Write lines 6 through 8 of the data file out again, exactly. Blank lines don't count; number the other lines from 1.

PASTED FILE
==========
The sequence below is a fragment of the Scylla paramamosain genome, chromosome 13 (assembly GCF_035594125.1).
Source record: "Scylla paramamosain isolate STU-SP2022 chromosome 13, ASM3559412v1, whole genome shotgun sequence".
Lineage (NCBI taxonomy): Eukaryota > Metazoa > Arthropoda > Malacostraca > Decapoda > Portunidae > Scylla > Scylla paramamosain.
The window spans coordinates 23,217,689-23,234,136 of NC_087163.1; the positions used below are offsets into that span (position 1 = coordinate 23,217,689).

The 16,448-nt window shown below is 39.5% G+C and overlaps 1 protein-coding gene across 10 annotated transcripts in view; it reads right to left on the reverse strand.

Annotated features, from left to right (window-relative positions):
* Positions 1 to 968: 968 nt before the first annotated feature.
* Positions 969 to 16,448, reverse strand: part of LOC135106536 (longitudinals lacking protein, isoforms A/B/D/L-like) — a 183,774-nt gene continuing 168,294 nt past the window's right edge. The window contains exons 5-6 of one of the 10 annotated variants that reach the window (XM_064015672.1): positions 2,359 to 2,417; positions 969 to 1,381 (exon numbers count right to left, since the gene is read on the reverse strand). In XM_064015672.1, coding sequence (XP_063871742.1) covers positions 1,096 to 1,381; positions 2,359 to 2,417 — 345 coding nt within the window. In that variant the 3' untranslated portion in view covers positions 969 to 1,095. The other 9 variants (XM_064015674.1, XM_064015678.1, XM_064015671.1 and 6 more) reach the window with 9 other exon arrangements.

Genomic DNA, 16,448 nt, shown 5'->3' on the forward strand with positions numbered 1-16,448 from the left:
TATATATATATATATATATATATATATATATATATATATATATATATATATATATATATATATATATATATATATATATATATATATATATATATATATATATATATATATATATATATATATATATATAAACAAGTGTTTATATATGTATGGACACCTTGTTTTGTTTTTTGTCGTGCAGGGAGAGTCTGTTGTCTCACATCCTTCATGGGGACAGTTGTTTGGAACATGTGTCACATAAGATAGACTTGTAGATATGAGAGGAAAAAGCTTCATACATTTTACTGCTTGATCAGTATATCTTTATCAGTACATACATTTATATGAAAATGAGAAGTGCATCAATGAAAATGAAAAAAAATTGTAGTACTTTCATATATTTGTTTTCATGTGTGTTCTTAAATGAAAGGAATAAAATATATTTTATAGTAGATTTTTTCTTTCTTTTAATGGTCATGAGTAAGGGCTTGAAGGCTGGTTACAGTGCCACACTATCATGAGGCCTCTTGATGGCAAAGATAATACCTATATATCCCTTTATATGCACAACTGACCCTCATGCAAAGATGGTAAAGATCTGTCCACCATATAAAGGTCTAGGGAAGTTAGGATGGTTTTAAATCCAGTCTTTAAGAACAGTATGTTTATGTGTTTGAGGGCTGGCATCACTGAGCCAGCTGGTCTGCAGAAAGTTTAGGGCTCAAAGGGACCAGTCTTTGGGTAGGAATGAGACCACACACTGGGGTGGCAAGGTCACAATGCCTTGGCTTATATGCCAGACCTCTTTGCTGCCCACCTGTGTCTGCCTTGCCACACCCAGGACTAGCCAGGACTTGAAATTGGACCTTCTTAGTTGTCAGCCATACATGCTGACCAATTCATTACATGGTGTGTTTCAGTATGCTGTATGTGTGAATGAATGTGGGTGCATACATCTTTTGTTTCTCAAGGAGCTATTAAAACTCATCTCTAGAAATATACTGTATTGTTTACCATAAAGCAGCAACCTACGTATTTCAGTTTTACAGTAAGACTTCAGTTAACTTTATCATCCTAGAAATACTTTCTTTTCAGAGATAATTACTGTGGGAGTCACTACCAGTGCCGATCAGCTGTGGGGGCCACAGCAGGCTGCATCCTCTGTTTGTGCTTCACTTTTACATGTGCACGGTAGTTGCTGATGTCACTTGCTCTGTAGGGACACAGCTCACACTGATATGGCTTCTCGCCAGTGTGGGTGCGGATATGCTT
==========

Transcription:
Annotated features, from left to right (window-relative positions):
* Positions 1 to 968: 968 nt before the first annotated feature.
* Positions 969 to 16,448, reverse strand: part of LOC135106536 (longitudinals lacking protein, isoforms A/B/D/L-like) — a 183,774-nt gene continuing 168,294 nt past the window's right edge. The window contains exons 5-6 of one of the 10 annotated variants that reach the window (XM_064015672.1): positions 2,359 to 2,417; positions 969 to 1,381 (exon numbers count right to left, since the gene is read on the reverse strand). In XM_064015672.1, coding sequence (XP_063871742.1) covers positions 1,096 to 1,381; positions 2,359 to 2,417 — 345 coding nt within the window. In that variant the 3' untranslated portion in view covers positions 969 to 1,095. The other 9 variants (XM_064015674.1, XM_064015678.1, XM_064015671.1 and 6 more) reach the window with 9 other exon arrangements.